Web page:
Wednesday, July 24, 2013

The Big Day

Swim – 19.07mins/ Half a mile
Bike – 41.18mins/ 14 miles
Run – 22.16mins/ 3 miles
Total time: 1:25:18

There were razor-sharp cheekbones, jagged jaw lines and muscled tummies. There were fancy bikes and work-of-art helmets. These were the tri people and their things.

After months of training on my own, I was amongst a throng of hundreds. I stood in line, waiting to be drawn on. The race start was imminent. Anticipation zinged. I stood shoulder to shoulder with the tall and small, the wide and slight, the young and the old. The tri people came in all kinds of packaging.

Just below the varicose veins on the backs of my knees, a woman etched my race number on one leg, my age on another. I wasn’t sure why. Lord, I still didn’t properly know how to change bike gears or indeed, what pedal cadence actually meant. But I was now a tri person – I had the black ink to prove it.

A little before 7am we walked a half mile along the beach to the swim start. Tri people chattered in clusters but I was grateful for the time on my own – to take in the seam of inky pink seeping into the horizon, feel the scratch of pebbly sand, hear the lash of surf.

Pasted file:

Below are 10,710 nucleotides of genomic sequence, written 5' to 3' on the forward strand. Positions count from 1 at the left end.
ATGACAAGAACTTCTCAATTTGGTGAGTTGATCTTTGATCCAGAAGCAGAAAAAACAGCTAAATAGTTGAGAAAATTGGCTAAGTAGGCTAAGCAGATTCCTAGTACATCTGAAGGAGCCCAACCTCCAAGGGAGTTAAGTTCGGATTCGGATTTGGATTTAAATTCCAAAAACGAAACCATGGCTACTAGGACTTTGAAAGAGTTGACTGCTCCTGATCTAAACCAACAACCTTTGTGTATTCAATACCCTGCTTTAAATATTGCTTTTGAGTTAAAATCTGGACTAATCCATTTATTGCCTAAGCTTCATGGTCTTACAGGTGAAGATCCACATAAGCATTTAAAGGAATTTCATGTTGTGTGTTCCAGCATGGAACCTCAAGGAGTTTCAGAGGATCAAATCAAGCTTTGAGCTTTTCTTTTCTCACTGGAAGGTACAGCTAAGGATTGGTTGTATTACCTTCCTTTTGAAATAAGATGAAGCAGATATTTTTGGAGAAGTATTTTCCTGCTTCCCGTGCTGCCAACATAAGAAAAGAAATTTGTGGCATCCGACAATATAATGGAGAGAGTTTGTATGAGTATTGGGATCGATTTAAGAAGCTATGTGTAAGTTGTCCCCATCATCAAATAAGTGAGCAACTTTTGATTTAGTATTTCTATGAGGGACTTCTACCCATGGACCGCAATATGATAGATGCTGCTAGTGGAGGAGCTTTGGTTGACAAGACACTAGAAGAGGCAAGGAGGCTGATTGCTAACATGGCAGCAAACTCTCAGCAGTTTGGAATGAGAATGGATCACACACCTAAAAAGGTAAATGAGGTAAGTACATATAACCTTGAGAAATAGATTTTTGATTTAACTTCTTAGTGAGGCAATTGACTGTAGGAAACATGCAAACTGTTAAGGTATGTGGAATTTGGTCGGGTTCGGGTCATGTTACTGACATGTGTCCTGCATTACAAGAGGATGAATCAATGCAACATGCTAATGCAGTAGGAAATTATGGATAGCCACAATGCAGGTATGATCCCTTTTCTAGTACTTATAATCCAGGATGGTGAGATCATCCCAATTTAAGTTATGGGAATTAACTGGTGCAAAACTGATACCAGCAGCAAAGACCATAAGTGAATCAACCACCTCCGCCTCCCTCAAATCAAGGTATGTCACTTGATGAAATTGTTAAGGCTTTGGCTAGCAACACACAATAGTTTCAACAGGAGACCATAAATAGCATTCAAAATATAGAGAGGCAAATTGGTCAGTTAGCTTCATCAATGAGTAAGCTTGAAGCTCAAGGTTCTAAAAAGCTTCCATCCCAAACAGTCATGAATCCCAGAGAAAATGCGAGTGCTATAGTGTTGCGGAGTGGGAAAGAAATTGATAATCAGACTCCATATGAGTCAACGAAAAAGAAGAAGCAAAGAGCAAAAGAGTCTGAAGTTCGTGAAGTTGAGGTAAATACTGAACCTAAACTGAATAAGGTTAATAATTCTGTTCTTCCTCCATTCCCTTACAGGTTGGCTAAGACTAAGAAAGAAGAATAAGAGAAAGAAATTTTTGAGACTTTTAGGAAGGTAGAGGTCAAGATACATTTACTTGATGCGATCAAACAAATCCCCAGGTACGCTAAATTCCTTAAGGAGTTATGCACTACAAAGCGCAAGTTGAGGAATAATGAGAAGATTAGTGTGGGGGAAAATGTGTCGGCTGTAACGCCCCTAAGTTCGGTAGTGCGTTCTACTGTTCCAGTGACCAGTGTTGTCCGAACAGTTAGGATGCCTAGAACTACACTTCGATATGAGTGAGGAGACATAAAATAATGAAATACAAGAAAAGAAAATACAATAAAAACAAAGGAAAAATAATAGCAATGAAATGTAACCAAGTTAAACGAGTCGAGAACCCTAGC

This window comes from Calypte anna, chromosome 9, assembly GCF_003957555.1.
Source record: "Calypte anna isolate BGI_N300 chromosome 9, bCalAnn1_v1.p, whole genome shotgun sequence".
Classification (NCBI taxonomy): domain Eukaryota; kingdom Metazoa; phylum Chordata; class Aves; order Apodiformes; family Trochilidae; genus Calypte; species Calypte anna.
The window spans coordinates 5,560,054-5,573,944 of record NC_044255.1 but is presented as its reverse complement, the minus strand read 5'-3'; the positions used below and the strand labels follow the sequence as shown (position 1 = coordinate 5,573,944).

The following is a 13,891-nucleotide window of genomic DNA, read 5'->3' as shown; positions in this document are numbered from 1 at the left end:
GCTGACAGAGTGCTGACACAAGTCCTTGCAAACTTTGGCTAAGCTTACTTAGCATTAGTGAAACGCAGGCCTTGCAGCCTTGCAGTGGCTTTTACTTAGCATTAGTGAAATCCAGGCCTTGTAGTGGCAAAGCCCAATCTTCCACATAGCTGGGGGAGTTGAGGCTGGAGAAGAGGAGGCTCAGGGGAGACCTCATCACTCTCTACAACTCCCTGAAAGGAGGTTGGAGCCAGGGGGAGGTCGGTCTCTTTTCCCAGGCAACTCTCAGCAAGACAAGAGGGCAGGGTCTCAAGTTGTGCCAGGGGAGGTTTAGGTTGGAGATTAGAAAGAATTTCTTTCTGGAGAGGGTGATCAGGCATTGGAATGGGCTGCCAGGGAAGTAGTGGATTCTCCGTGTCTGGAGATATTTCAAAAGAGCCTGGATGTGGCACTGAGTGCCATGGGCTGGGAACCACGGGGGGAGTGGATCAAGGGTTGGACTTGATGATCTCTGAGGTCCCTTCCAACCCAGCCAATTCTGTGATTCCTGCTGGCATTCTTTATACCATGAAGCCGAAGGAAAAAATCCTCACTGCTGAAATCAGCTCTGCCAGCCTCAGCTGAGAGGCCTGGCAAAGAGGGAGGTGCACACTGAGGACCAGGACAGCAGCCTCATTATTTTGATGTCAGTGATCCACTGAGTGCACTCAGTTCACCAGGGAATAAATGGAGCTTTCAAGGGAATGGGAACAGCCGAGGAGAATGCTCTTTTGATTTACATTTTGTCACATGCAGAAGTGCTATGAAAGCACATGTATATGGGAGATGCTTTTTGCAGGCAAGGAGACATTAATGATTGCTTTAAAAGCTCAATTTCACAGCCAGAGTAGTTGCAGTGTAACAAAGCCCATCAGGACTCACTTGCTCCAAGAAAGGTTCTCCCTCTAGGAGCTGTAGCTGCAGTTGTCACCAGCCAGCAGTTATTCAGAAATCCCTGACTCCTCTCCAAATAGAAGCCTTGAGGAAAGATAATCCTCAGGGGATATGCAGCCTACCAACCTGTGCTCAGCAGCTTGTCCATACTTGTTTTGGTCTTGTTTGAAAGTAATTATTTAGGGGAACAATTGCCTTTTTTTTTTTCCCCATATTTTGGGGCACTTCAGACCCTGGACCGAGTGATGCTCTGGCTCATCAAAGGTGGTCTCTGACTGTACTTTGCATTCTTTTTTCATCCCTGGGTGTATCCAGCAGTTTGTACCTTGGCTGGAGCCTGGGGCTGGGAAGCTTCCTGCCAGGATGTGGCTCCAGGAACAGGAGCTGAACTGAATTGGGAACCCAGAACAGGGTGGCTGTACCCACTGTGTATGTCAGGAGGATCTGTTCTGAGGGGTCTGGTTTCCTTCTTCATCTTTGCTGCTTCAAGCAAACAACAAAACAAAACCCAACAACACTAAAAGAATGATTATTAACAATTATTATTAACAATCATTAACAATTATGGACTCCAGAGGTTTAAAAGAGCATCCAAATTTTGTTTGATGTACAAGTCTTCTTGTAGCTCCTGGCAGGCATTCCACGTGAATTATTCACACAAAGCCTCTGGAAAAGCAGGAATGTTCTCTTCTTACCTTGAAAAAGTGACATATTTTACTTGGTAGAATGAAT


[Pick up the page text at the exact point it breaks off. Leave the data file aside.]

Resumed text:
We were dispatched in waves – marked by different coloured swim caps. The elite people went first, followed by men. Then it was time for us, the green-capped girls. Women 39 and under.

We bobbed gently on the lulling waves, speckled green dots. I swam out further, to where the lifeguard stood on his paddle board marking the boundary. I wanted to take the swim wide, get away from the thick scrum of hungry women scrambling around the buoy.

There was momentary peace and still amongst those green, foamy waves. Then the countdown. My stomach cartwheeled. Go....

My arms sliced, legs propelled. Eyes wide and frantic under goggles. Other green caps thrashed ahead of me. I felt a jellyfish sting. My pace slackened. I couldn’t find rhythm, kept unwittingly veering off to the lifeguard dotted boundary. I realised then I was amongst other colours of hats, ones that had gone before me – whites, yellows, blues. It spurred me on.

The crowd on the beach was in sight. I curled round the last buoy, headed back to shore. Three men in front blocked my swim path. I growled inside, lurched right and went out wide for the final time, passing them. Feet felt pebble.

I jogged up the beach, found my bike, guzzled water while shoving damp feet into socks and shoes. I tripped mounting the bike, my water bottle rolled into another rider’s path. I snatched it up. Shit, sorry...

I heard clanks of gear changes, then the wind whistling. The bike was on. Tiny arm hairs stood white  with salt from the bay. Men sped past me. Then a girl in a fancy helmet. I pedalled on, allowed my breathing to ebb and flow. I found rhythm I never really found in the swim, felt legs strengthen and beat faster.